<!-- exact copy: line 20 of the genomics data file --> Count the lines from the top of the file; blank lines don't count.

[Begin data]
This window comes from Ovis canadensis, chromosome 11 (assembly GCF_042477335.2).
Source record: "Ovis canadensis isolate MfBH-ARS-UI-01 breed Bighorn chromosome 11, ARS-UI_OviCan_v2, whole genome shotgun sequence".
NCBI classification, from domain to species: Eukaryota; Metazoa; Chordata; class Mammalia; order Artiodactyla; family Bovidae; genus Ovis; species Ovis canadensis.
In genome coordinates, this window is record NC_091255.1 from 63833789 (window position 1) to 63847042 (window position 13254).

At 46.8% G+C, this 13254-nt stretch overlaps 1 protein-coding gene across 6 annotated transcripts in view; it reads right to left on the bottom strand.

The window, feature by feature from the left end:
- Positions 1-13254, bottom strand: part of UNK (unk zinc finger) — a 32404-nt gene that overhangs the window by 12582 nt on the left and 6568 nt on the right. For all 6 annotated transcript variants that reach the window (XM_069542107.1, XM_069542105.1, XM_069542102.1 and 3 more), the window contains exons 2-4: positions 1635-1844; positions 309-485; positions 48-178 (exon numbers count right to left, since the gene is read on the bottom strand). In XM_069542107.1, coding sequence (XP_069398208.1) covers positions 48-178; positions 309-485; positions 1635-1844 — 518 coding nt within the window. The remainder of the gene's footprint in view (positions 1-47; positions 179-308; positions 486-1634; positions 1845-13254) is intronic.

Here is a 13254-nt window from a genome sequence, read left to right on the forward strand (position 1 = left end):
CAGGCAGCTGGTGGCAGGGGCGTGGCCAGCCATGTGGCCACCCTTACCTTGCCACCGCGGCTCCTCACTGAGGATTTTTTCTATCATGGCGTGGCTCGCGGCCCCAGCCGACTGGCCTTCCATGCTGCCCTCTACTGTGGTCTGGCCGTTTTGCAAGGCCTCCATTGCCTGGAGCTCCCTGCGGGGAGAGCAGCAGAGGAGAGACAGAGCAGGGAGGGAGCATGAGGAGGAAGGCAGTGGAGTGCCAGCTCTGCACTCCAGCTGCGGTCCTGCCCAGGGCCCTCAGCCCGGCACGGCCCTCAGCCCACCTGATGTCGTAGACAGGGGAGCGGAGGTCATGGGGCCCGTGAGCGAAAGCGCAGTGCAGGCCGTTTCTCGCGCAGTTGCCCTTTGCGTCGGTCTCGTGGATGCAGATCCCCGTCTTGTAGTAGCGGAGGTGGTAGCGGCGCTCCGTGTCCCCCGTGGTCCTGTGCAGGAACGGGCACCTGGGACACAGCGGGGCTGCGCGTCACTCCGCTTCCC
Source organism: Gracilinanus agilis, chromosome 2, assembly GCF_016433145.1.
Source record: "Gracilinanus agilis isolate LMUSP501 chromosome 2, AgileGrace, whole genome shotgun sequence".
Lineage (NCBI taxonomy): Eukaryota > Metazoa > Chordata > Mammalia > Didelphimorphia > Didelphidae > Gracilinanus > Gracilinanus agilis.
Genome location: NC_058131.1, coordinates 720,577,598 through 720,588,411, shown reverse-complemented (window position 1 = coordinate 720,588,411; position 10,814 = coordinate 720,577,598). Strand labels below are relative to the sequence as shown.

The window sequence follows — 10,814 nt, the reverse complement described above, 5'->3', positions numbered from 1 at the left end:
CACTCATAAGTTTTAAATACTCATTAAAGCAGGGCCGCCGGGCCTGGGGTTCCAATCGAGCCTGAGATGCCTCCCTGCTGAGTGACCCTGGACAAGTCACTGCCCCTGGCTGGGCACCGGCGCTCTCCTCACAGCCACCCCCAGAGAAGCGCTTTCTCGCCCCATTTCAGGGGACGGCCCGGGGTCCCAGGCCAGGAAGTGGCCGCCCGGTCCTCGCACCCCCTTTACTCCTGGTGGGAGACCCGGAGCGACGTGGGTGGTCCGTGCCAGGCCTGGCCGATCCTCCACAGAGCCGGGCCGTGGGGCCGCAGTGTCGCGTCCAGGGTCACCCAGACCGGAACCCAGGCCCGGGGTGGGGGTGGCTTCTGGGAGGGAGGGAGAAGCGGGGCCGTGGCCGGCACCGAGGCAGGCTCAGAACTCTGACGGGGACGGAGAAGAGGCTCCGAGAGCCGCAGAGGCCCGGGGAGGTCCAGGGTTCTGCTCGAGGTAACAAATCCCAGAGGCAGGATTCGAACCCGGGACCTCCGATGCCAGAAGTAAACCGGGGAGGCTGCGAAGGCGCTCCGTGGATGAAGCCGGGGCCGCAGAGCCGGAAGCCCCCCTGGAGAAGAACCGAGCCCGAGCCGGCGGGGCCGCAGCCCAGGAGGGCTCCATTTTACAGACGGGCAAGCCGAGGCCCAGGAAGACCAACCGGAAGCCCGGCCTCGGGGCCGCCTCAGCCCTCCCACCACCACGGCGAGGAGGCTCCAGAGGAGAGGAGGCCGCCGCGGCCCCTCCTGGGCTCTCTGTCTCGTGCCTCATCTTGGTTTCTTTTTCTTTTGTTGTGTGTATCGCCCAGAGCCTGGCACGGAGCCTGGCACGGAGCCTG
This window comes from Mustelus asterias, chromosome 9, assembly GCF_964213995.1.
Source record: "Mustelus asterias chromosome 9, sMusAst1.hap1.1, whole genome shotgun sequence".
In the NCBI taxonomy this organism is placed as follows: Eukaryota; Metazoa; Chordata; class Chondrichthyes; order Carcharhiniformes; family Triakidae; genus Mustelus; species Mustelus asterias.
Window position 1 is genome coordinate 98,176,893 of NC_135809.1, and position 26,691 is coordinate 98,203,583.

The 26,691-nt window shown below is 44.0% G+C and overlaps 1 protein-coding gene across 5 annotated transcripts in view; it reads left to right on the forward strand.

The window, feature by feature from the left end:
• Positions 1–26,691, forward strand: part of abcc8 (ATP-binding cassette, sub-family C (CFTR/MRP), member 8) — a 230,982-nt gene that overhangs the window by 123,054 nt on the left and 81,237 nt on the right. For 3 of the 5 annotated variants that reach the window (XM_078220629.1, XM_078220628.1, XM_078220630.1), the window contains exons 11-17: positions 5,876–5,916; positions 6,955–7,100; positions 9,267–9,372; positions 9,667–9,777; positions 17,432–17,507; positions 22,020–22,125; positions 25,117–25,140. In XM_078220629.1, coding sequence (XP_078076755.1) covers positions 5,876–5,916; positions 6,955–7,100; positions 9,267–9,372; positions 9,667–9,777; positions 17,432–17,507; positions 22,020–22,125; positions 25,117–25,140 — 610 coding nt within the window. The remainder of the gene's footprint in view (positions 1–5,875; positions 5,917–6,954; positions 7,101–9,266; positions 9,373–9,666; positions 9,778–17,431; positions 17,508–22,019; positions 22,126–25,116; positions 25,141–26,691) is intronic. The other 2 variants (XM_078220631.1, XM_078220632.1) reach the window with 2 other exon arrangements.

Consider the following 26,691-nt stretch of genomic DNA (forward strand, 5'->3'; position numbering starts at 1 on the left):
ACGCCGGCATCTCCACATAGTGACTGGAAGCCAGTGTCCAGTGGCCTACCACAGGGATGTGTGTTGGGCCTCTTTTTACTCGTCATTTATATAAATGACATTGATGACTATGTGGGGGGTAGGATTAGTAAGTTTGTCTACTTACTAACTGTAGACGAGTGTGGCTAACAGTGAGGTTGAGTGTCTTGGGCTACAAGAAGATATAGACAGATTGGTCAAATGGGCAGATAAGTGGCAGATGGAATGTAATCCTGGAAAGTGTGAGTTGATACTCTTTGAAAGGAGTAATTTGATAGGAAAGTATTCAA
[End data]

The 26,691-nt window shown below is 44.0% G+C and overlaps 1 protein-coding gene across 5 annotated transcripts in view; it reads left to right on the forward strand.